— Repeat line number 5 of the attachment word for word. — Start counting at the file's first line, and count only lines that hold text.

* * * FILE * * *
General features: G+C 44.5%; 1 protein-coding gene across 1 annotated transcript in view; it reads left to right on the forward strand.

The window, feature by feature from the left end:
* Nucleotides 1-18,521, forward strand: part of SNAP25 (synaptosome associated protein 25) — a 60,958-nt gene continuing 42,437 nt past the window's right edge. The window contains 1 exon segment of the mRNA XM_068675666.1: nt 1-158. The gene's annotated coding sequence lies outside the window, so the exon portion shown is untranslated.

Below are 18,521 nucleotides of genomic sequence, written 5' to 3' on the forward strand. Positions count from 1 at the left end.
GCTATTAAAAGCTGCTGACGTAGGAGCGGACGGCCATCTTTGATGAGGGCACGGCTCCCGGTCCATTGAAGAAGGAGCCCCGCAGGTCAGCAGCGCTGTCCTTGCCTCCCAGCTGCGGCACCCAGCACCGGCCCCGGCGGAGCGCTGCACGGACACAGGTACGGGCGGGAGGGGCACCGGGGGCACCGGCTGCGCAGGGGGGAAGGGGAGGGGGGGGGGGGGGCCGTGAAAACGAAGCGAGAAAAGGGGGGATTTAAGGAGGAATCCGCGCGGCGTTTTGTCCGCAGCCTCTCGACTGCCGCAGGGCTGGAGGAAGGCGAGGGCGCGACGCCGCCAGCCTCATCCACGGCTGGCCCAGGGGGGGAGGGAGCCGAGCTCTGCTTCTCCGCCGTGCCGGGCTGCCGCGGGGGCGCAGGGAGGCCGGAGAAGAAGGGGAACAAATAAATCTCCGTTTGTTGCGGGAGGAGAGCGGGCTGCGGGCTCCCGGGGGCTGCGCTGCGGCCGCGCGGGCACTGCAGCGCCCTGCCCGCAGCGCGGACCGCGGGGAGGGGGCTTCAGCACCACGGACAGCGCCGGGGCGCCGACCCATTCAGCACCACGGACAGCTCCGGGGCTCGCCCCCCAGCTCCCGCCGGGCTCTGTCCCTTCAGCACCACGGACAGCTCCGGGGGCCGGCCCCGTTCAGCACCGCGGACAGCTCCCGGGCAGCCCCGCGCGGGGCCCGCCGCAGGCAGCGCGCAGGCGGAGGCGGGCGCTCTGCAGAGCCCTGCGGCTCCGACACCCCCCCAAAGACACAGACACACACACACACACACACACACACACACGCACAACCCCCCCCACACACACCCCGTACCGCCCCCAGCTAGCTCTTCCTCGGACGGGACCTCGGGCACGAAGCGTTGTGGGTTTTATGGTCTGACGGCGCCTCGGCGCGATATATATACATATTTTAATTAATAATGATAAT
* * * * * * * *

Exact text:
GCTATTAAAAGCTGCTGACGTAGGAGCGGACGGCCATCTTTGATGAGGGCACGGCTCCCGGTCCATTGAAGAAGGAGCCCCGCAGGTCAGCAGCGCTGTCCTTGCCTCCCAGCTGCGGCACCCAGCACCGGCCCCGGCGGAGCGCTGCACGGACACAGGTACGGGCGGGAGGGGCACCGGGGGCACCGGCTGCGCAGGGGGGAAGGGGAGGGGGGGGGGGGGGCCGTGAAAACGAAGCGAGAAAAGGGGGGATTTAAGGAGGAATCCGCGCGGCGTTTTGTCCGCAGCCTCTCGACTGCCGCAGGGCTGGAGGAAGGCGAGGGCGCGACGCCGCCAGCCTCATCCACGGCTGGCCCAGGGGGGGAGGGAGCCGAGCTCTGCTTCTCCGCCGTGCCGGGCTGCCGCGGGGGCGCAGGGAGGCCGGAGAAGAAGGGGAACAAATAAATCTCCGTTTGTTGCGGGAGGAGAGCGGGCTGCGGGCTCCCGGGGGCTGCGCTGCGGCCGCGCGGGCACTGCAGCGCCCTGCCCGCAGCGCGGACCGCGGGGAGGGGGCTTCAGCACCACGGACAGCGCCGGGGCGCCGACCCATTCAGCACCACGGACAGCTCCGGGGCTCGCCCCCCAGCTCCCGCCGGGCTCTGTCCCTTCAGCACCACGGACAGCTCCGGGGGCCGGCCCCGTTCAGCACCGCGGACAGCTCCCGGGCAGCCCCGCGCGGGGCCCGCCGCAGGCAGCGCGCAGGCGGAGGCGGGCGCTCTGCAGAGCCCTGCGGCTCCGACACCCCCCCAAAGACACAGACACACACACACACACACACACACACACACGCACAACCCCCCCCACACACACCCCGTACCGCCCCCAGCTAGCTCTTCCTCGGACGGGACCTCGGGCACGAAGCGTTGTGGGTTTTATGGTCTGACGGCGCCTCGGCGCGATATATATACATATTTTAATTAATAATGATAAT